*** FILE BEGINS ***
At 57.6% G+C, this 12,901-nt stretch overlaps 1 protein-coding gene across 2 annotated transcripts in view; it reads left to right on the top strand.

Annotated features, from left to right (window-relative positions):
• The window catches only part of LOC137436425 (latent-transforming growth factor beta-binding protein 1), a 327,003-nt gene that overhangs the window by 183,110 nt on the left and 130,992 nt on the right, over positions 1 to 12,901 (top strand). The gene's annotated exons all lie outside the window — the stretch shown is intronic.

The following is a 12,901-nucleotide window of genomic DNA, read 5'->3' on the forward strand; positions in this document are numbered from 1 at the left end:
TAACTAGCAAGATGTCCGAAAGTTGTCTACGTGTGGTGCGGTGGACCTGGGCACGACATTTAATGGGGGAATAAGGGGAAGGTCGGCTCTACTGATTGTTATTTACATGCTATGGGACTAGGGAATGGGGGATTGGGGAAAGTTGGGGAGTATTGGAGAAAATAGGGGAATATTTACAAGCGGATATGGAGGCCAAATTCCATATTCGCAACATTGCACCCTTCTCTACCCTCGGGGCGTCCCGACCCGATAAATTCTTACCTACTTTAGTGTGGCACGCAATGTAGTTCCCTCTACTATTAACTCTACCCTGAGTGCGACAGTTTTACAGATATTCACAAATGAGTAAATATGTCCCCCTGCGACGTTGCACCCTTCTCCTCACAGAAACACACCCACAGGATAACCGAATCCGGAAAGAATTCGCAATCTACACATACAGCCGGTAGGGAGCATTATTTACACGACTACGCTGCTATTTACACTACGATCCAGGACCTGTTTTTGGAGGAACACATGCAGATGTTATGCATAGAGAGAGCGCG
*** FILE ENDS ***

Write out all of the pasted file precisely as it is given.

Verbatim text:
At 57.6% G+C, this 12,901-nt stretch overlaps 1 protein-coding gene across 2 annotated transcripts in view; it reads left to right on the top strand.

Annotated features, from left to right (window-relative positions):
• The window catches only part of LOC137436425 (latent-transforming growth factor beta-binding protein 1), a 327,003-nt gene that overhangs the window by 183,110 nt on the left and 130,992 nt on the right, over positions 1 to 12,901 (top strand). The gene's annotated exons all lie outside the window — the stretch shown is intronic.

The following is a 12,901-nucleotide window of genomic DNA, read 5'->3' on the forward strand; positions in this document are numbered from 1 at the left end:
TAACTAGCAAGATGTCCGAAAGTTGTCTACGTGTGGTGCGGTGGACCTGGGCACGACATTTAATGGGGGAATAAGGGGAAGGTCGGCTCTACTGATTGTTATTTACATGCTATGGGACTAGGGAATGGGGGATTGGGGAAAGTTGGGGAGTATTGGAGAAAATAGGGGAATATTTACAAGCGGATATGGAGGCCAAATTCCATATTCGCAACATTGCACCCTTCTCTACCCTCGGGGCGTCCCGACCCGATAAATTCTTACCTACTTTAGTGTGGCACGCAATGTAGTTCCCTCTACTATTAACTCTACCCTGAGTGCGACAGTTTTACAGATATTCACAAATGAGTAAATATGTCCCCCTGCGACGTTGCACCCTTCTCCTCACAGAAACACACCCACAGGATAACCGAATCCGGAAAGAATTCGCAATCTACACATACAGCCGGTAGGGAGCATTATTTACACGACTACGCTGCTATTTACACTACGATCCAGGACCTGTTTTTGGAGGAACACATGCAGATGTTATGCATAGAGAGAGCGCG